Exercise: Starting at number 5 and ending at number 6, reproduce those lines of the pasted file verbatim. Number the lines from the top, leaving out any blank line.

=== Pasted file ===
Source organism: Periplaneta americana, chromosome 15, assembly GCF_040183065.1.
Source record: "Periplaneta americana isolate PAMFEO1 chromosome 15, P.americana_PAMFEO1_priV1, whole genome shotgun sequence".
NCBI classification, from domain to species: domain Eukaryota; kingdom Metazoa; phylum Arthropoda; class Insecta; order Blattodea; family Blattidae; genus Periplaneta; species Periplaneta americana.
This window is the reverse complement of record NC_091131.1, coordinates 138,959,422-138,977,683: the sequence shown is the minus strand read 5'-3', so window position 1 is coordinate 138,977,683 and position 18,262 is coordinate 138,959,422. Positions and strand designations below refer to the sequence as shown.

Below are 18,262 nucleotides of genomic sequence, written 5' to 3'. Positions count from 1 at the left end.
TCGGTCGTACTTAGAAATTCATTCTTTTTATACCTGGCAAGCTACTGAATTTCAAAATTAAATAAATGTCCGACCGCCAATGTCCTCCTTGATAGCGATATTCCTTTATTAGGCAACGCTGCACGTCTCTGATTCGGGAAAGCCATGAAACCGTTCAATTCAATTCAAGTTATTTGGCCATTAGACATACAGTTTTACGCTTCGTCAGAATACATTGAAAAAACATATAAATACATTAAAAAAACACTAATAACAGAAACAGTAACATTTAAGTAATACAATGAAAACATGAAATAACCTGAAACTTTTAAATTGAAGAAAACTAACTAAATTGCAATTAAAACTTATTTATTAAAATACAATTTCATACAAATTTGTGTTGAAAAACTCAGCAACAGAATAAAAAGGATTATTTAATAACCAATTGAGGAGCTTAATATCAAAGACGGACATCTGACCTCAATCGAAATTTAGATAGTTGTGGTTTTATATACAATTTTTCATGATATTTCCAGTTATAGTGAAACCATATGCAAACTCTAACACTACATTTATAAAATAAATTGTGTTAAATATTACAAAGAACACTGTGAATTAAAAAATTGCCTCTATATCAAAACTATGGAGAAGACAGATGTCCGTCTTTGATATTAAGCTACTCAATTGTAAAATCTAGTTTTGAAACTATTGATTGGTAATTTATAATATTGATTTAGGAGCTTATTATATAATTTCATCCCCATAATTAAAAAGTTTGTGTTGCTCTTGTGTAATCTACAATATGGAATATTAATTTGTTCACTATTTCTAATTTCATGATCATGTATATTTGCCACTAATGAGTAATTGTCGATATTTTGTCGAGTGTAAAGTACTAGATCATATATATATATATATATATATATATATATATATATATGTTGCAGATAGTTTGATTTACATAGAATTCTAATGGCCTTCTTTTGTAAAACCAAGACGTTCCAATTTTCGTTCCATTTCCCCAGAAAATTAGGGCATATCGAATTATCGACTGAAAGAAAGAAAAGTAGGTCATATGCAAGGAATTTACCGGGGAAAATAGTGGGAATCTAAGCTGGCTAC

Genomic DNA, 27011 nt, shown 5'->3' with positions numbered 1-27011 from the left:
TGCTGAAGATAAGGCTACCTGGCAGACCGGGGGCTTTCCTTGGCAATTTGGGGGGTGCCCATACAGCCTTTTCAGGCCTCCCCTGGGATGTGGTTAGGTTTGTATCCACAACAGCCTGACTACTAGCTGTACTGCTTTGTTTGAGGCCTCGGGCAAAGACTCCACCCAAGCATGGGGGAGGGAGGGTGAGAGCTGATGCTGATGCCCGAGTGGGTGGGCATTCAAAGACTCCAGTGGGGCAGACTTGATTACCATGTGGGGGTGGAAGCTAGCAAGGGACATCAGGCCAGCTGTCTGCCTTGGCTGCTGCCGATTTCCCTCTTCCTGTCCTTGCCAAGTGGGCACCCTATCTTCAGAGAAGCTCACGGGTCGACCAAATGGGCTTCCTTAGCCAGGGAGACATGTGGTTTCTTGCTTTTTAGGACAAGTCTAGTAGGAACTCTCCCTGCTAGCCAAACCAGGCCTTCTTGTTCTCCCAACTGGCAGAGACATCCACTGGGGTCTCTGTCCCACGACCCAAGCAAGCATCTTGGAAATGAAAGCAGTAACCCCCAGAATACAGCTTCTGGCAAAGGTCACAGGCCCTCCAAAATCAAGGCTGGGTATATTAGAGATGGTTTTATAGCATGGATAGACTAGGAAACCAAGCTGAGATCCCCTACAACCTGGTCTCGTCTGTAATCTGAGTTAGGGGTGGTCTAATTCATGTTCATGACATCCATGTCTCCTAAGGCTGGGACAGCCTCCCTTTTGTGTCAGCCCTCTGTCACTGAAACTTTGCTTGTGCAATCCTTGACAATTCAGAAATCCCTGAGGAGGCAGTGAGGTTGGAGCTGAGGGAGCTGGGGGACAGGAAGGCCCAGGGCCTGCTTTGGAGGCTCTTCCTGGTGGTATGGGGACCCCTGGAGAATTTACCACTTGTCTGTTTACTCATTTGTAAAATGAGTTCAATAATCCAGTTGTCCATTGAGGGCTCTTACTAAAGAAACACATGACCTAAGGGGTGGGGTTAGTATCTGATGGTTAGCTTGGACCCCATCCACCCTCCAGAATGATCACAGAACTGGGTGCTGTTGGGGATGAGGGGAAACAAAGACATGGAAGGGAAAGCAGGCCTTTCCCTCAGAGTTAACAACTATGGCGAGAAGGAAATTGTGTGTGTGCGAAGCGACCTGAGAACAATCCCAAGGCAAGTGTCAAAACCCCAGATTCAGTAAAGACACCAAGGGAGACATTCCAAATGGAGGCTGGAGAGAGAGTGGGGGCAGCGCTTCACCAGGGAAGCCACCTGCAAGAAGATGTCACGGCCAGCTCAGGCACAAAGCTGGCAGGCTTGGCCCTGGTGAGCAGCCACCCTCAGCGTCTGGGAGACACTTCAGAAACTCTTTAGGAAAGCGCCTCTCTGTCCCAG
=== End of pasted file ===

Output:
Below are 18,262 nucleotides of genomic sequence, written 5' to 3'. Positions count from 1 at the left end.
TCGGTCGTACTTAGAAATTCATTCTTTTTATACCTGGCAAGCTACTGAATTTCAAAATTAAATAAATGTCCGACCGCCAATGTCCTCCTTGATAGCGATATTCCTTTATTAGGCAACGCTGCACGTCTCTGATTCGGGAAAGCCATGAAACCGTTCAATTCAATTCAAGTTATTTGGCCATTAGACATACAGTTTTACGCTTCGTCAGAATACATTGAAAAAACATATAAATACATTAAAAAAACACTAATAACAGAAACAGTAACATTTAAGTAATACAATGAAAACATGAAATAACCTGAAACTTTTAAATTGAAGAAAACTAACTAAATTGCAATTAAAACTTATTTATTAAAATACAATTTCATACAAATTTGTGTTGAAAAACTCAGCAACAGAATAAAAAGGATTATTTAATAACCAATTGAGGAGCTTAATATCAAAGACGGACATCTGACCTCAATCGAAATTTAGATAGTTGTGGTTTTATATACAATTTTTCATGATATTTCCAGTTATAGTGAAACCATATGCAAACTCTAACACTACATTTATAAAATAAATTGTGTTAAATATTACAAAGAACACTGTGAATTAAAAAATTGCCTCTATATCAAAACTATGGAGAAGACAGATGTCCGTCTTTGATATTAAGCTACTCAATTGTAAAATCTAGTTTTGAAACTATTGATTGGTAATTTATAATATTGATTTAGGAGCTTATTATATAATTTCATCCCCATAATTAAAAAGTTTGTGTTGCTCTTGTGTAATCTACAATATGGAATATTAATTTGTTCACTATTTCTAATTTCATGATCATGTATATTTGCCACTAATGAGTAATTGTCGATATTTTGTCGAGTGTAAAGTACTAGATCATATATATATATATATATATATATATATATATATATATGTTGCAGATAGTTTGATTTACATAGAATTCTAATGGCCTTCTTTTGTAAAACCAAGACGTTCCAATTTTCGTTCCATTTCCCCAGAAAATTAGGGCATATCGAATTATCGACTGAAAGAAAGAAAAGTAGGTCATATGCAAGGAATTTACCGGGGAAAATAGTGGGAATCTAAGCTGGCTAC